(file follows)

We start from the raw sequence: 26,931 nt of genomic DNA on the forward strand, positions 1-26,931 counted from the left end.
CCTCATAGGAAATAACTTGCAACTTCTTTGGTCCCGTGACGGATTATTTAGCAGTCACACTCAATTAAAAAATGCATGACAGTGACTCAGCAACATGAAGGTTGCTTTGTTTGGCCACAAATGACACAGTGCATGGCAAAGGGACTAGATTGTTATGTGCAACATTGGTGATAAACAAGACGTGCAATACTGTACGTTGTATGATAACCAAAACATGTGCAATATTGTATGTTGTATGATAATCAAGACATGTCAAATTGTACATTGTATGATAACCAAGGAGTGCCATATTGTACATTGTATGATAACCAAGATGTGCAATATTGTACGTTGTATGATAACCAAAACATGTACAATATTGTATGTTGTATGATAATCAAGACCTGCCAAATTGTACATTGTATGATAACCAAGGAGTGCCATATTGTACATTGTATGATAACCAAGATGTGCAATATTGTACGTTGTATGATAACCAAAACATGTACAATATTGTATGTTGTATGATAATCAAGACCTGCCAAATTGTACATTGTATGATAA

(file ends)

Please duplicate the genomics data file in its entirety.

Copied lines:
We start from the raw sequence: 26,931 nt of genomic DNA on the forward strand, positions 1-26,931 counted from the left end.
CCTCATAGGAAATAACTTGCAACTTCTTTGGTCCCGTGACGGATTATTTAGCAGTCACACTCAATTAAAAAATGCATGACAGTGACTCAGCAACATGAAGGTTGCTTTGTTTGGCCACAAATGACACAGTGCATGGCAAAGGGACTAGATTGTTATGTGCAACATTGGTGATAAACAAGACGTGCAATACTGTACGTTGTATGATAACCAAAACATGTGCAATATTGTATGTTGTATGATAATCAAGACATGTCAAATTGTACATTGTATGATAACCAAGGAGTGCCATATTGTACATTGTATGATAACCAAGATGTGCAATATTGTACGTTGTATGATAACCAAAACATGTACAATATTGTATGTTGTATGATAATCAAGACCTGCCAAATTGTACATTGTATGATAACCAAGGAGTGCCATATTGTACATTGTATGATAACCAAGATGTGCAATATTGTACGTTGTATGATAACCAAAACATGTACAATATTGTATGTTGTATGATAATCAAGACCTGCCAAATTGTACATTGTATGATAA